Talk to me about your journey
While I was completing my bachelor, I participated in an internship in a Zapotec indigenous rural community whose territory was coveted for large scale development projects that allegedly forcibly displaced the villages in the region. My role was to give workshops on the rights of indigenous peoples to these communities so that they could defend their territory in the face of these projects.
After graduating, I worked at the Comité pour les droits humains en Amérique latine (CDHAL) in Montreal. I was particularly addressing the issue of the exploitation of natural resources (and especially mining and hydroelectric resources), which unfortunately affects Aboriginal peoples and arouses resistance. Much more than a job, for me, it has always been a question of support in solidarity with their struggles for the dignity of peoples and a commitment that is an integral part of my life.
Subsequently, I worked for the Canadian Business Accountability Network to get Bill C-300 passed by Parliament to ensure that Canadian mining companies operating abroad meet a minimum Human rights and international standards. The bill was narrowly defeated in the vote in 2010.
After several years in the international solidarity field, I decided to return to the academic world. I worked for the Groupe de recherche sur les espaces publics et les innovations politiques (GREPIP) and the Réseau québécois en études féministes (RéQEF).
What motivated or inspired you to continue your research?
In March 2013, the Guatemalan media announced the kidnapping of Xinka Parliament leaders, followed by the death of one of them after returning from a popular consultation on mining in a nearby community. A few weeks later, after an explosive encounter between residents and employees of a Canadian mining company in April, the State of Guatemala decreed a state of siege in four municipalities in the south-east of the country, including Xinka communities.
For several people in Guatemala and abroad, me first, it was through these events that they became aware of the existence of the mysterious Xinka people. Later, wishing to know more about this community, I carried out a search on the Internet, the results of which - few in number and poor in information. In short, it seemed to be a people who (re) affirmed their indigenous identity by defending their rights and whose organizations were engaged in the defense of the territory by their opposition to mining. Yet, although these elements contributed to form an image of the Xinkas, the whole thing remained largely nebulous. It is this vague and contradictory aspect that motivated me to undertake my master’s research on the subject, possibly with the aim of pursuing doctoral studies on the subject and in co-construction with Xinkas organizations.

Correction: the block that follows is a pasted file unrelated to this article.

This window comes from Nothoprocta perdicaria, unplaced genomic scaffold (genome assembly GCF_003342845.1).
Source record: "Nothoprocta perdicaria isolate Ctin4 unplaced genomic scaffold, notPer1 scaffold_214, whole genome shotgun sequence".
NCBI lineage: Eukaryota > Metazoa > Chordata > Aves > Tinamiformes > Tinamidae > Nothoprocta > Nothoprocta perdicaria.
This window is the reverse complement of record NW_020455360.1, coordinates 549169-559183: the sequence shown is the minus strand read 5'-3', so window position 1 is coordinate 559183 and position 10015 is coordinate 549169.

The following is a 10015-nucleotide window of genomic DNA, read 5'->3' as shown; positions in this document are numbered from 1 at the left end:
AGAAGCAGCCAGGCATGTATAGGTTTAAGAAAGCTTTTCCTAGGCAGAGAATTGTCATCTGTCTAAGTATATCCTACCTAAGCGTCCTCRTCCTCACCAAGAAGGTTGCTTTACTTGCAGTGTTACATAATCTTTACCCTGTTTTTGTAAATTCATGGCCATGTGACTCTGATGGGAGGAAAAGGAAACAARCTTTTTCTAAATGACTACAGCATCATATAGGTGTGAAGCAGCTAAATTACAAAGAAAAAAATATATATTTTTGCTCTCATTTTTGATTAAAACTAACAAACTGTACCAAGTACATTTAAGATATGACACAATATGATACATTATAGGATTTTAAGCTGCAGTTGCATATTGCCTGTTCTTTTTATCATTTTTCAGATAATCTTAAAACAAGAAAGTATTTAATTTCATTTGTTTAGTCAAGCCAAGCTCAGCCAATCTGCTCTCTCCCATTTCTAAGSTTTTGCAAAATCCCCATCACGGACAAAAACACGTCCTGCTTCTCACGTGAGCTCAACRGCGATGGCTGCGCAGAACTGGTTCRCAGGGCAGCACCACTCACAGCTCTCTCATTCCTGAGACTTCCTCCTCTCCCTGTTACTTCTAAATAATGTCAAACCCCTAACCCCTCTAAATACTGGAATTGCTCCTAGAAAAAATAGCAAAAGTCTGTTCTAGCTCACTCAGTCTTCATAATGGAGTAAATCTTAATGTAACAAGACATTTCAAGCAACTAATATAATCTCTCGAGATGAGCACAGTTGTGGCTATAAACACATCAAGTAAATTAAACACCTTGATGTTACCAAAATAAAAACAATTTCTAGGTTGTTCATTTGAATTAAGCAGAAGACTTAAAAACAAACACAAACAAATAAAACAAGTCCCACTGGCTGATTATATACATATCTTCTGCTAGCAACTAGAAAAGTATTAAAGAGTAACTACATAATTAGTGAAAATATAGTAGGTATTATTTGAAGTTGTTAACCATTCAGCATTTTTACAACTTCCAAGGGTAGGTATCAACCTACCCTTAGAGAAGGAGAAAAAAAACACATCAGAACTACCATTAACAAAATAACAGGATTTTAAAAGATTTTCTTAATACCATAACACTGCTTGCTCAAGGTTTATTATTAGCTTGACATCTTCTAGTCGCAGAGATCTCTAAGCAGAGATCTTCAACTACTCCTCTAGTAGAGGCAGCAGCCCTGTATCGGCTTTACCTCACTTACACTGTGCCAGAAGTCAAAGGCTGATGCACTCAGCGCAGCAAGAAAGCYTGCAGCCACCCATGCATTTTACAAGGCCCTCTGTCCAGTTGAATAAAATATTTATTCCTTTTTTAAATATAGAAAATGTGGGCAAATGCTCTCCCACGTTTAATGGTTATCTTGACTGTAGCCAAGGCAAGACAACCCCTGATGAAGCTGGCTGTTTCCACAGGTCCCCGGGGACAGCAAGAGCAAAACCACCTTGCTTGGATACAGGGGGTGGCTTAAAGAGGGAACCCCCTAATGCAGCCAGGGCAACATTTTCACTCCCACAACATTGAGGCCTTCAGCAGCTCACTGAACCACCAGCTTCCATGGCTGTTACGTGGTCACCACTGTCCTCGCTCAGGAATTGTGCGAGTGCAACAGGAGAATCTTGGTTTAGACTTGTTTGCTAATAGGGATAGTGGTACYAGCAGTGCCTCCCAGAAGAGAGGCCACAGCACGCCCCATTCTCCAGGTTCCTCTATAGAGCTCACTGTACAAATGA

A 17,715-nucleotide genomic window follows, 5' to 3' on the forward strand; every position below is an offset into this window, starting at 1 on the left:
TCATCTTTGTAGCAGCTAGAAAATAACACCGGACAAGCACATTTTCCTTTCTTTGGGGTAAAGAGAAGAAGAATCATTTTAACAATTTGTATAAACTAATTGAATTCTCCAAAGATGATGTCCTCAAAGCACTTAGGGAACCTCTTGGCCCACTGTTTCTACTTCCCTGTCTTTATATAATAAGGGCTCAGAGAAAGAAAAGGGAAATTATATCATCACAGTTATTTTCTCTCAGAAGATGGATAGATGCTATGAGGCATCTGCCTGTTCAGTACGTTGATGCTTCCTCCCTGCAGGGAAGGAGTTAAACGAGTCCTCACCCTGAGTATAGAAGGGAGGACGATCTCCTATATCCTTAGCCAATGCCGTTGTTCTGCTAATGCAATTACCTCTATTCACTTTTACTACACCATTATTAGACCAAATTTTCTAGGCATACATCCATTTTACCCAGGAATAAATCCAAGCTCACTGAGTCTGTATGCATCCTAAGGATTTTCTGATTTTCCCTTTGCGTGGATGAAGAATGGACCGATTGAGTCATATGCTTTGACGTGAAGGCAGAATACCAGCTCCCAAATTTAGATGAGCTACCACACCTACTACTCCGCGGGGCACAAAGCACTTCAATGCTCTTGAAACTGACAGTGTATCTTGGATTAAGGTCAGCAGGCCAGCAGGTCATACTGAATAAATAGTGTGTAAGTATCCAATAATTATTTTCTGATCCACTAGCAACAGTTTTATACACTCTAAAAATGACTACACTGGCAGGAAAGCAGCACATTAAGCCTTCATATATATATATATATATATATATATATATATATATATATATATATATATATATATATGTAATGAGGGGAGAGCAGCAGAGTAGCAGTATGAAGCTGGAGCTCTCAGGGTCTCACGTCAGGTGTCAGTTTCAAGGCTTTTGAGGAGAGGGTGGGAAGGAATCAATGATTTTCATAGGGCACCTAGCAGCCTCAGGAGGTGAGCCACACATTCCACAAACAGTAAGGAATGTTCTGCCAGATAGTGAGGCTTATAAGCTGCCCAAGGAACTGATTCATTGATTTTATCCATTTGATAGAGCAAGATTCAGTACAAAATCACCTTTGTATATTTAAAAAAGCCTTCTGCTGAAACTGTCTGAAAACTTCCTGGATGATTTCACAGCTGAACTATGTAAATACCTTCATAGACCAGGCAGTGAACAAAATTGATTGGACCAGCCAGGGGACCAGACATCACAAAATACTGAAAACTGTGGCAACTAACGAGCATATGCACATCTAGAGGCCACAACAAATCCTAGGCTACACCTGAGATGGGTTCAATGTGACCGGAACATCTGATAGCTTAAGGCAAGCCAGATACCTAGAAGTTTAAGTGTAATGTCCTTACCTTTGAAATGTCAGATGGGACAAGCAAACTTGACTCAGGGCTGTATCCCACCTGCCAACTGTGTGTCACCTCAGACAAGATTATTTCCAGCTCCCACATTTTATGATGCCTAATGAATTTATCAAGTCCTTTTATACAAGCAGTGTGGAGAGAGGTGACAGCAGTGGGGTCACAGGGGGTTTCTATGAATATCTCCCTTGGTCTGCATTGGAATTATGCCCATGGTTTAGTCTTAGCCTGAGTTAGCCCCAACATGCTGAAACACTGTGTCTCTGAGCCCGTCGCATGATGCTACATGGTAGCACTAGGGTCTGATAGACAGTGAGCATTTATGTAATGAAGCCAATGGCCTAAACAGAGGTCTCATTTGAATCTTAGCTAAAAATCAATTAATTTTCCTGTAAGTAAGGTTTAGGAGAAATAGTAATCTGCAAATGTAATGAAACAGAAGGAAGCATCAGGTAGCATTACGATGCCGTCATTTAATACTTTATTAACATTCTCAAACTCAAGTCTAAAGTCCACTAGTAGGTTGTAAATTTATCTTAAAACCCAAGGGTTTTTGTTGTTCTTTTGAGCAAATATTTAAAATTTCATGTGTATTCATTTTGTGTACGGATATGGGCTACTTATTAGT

Why is your research important in today's society?
For more than 500 years, indigenous peoples have been dispossessed and kept in precarious conditions by colonial states. Being very aware that the mining presence is [too] often synonymous with environmental destruction, dispossession, violence, conflicts and community divisions, I wanted - by choosing my angle of research - to highlight the creative aspect that this conflictuality can create. I am therefore interested in the efforts made by organizations and communities in the (re) definition of their identity, their emergence as new political actors and in the development of legal norms relating to indigenous peoples in Guatemala.
What will you like to see or accomplish in the future on this subject?
I would like to be able to contribute to the visibility and recognition of the xinka people so that they are considered as equal and non-discriminated and that their culture and existence are valued within Guatemalan society and outside the country.
More broadly, I hope that indigenous communities - both in Latin America and here in Canada and around the world - will stop being marginalized and living in dignified conditions. In my view, it is necessary for them to be masters of their development and for indigenous peoples to enjoy their right to self-determination.
The fact that the Canadian government supports and promotes Canadian mining investment abroad and refuses to subject them to human rights standards, as well as to recognize right of indigenous peoples to free, prior and informed consent, makes me redouble my efforts in my actions of solidarity with the people who defend their rights. For me, this is a moral duty and it is in support of this principle that my research finds its place.
In this sense, my research - and more generally my personal approach - is definitely part of decolonization and social justice.